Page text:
Vermont-based presenters will set the historical context and present stories of the suffrage movement and its impact for Abenaki Women in Vermont, for Native Americans in Federally Recognized Tribes, for African American women, and in the role of education for women and girls in this virtual symposium. Premieres live on ethanallenhomestead.org Saturday, May 16th at 2 PM with on-demand availability afterward.
This event is created and hosted by the Ethan Allen Homestead Museum with support from the League of Women Voters of Vermont, the Vermont Commission on Women, and the Vermont Suffrage Centennial Alliance, with special thanks to Burlington Cars, 802 Cars, One Day In July financial advisors, and People’s United Bank for their generous support.
Melody Walker presents on “Navigating Freedom in Two Worlds.” Melody is an educator, activist, artist, and citizen of the Elnu Abenaki Band of Ndakinna. She is former chair of the Vermont Commission on Native American Affairs and was vice chair when the Elnu received state recognition. She has a master’s degree in History from the University of Vermont and was recently profiled in UVM’s alumni magazine, Vermont Quarterly. Melody’s TEDx talk, “Weaving a Thread Through the Seven Generations,” gives viewers the flavor of her engaging presentation style.
Beverly Little Thunder presents “On the Shoulders of our Ancestors and Mother Earth.” An enrolled member of the Standing Rock Lakota Band from North Dakota, she has been both a Sundancer and Inipi Ceremony Water Pourer for over 40 years. Her permanent home is Kunsi Keya Tamakoce, situated high in the mountains of Vermont and accomodating a program of Lakota ceremonial activities each year. Along with leading activities on the land and providing guidance for individuals and families in life’s transitions, Beverly travels widely to speak and share her traditions and work. She speaks about traditional beliefs and ceremonies, community building and personal empowerment, breaking the cycle of violence against women and children, LGBTQA peoples, undoing racism and other forms of oppression through practicing the values of inclusivity and respect that come from understanding our place in the interconnected web of life.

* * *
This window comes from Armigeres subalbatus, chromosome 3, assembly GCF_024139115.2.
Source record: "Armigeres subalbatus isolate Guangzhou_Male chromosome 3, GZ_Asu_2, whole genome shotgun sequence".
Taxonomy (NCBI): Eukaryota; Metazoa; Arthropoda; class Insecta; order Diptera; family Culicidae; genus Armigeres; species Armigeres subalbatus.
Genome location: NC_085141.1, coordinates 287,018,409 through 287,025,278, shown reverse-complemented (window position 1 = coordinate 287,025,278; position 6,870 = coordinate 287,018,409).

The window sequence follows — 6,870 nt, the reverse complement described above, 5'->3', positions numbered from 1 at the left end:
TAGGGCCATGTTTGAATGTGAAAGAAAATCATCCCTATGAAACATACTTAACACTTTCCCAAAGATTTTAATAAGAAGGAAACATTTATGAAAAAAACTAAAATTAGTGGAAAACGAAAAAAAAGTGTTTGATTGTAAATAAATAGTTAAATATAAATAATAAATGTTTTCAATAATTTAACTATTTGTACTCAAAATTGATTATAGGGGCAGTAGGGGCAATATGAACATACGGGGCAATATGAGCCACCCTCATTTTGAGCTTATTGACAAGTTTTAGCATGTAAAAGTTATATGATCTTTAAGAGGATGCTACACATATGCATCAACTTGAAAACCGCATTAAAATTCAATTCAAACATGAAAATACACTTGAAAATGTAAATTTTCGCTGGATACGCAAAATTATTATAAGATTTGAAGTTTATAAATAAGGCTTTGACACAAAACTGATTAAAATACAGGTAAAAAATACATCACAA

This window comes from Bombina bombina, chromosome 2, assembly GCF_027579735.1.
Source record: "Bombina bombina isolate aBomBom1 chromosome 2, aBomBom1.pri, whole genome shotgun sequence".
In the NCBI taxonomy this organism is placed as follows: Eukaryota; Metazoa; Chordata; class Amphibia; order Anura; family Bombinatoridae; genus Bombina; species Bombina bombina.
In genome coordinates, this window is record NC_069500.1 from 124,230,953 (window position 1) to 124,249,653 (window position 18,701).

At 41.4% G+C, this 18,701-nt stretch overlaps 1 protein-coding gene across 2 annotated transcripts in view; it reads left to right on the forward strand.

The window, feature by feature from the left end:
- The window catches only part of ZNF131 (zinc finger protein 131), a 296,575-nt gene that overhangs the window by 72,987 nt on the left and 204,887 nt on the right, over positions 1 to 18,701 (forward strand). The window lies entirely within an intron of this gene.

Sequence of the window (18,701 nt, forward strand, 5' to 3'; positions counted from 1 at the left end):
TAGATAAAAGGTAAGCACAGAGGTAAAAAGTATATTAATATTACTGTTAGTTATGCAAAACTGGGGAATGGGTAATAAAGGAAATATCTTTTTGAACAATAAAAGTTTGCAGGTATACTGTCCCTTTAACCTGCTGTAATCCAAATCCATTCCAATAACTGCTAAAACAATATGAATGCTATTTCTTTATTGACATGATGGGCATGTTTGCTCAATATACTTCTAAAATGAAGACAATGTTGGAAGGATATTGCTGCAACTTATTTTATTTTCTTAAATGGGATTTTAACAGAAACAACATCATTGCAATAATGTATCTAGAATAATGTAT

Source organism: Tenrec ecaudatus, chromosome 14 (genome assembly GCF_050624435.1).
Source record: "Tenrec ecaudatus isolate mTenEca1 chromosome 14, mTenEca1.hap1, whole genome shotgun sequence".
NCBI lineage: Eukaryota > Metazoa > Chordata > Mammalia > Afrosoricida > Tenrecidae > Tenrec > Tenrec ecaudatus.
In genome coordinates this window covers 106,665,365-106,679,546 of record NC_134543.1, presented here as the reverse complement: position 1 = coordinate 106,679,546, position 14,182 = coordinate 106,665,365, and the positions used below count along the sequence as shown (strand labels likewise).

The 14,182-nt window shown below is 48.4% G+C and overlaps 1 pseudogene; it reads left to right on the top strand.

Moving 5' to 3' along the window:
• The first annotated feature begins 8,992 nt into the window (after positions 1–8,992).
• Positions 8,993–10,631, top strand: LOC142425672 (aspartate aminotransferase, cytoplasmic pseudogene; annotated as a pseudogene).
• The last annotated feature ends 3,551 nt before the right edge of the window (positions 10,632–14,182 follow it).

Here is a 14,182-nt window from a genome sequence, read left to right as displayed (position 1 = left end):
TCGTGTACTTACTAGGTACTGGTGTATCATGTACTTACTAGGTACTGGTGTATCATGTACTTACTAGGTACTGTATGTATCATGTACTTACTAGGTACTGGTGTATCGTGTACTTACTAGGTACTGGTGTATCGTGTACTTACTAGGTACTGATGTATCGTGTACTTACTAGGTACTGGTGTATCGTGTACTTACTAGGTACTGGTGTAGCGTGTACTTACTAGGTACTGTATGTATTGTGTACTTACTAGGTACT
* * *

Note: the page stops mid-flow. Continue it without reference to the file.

Kathryn Dungy presents on “…the courage of their convictions: African American Women in the Fight for Women’s Suffrage.” She’s a professor of the social and cultural history of Latin America and the Caribbean; gender and race identity; the Atlantic World, and Antebellum U.S. at Saint Michael’s College. She frequently incorporates her own research into her teaching. Presently, she is working on a manuscript entitled The Conceptualization of Race in Colonial Puerto Rico, 1800-1850, and last year presented at “Slavery in the African World: Interrogating the Past and Confronting the Present,” an international conference.
Susan Ouellette presents on “Emma Willard, Women’s Education, and the Campaign for Women’s Suffrage.” She’s a professor of Early America at Saint Michael’s College. She focuses on the first settlement, up to the American Revolution period; Native Americans; Immigration history, especially the experience of Francophones in the Northeast; Textiles history; Women’s history; and diaries and memoirs. Her research enhances her teaching. Her recently-published book, “An Extraordinary Ordinary Woman” features research and analysis of the diary of Phebe Orvis, a 19th Century Bristol resident with ties to Vergennes and Middlebury.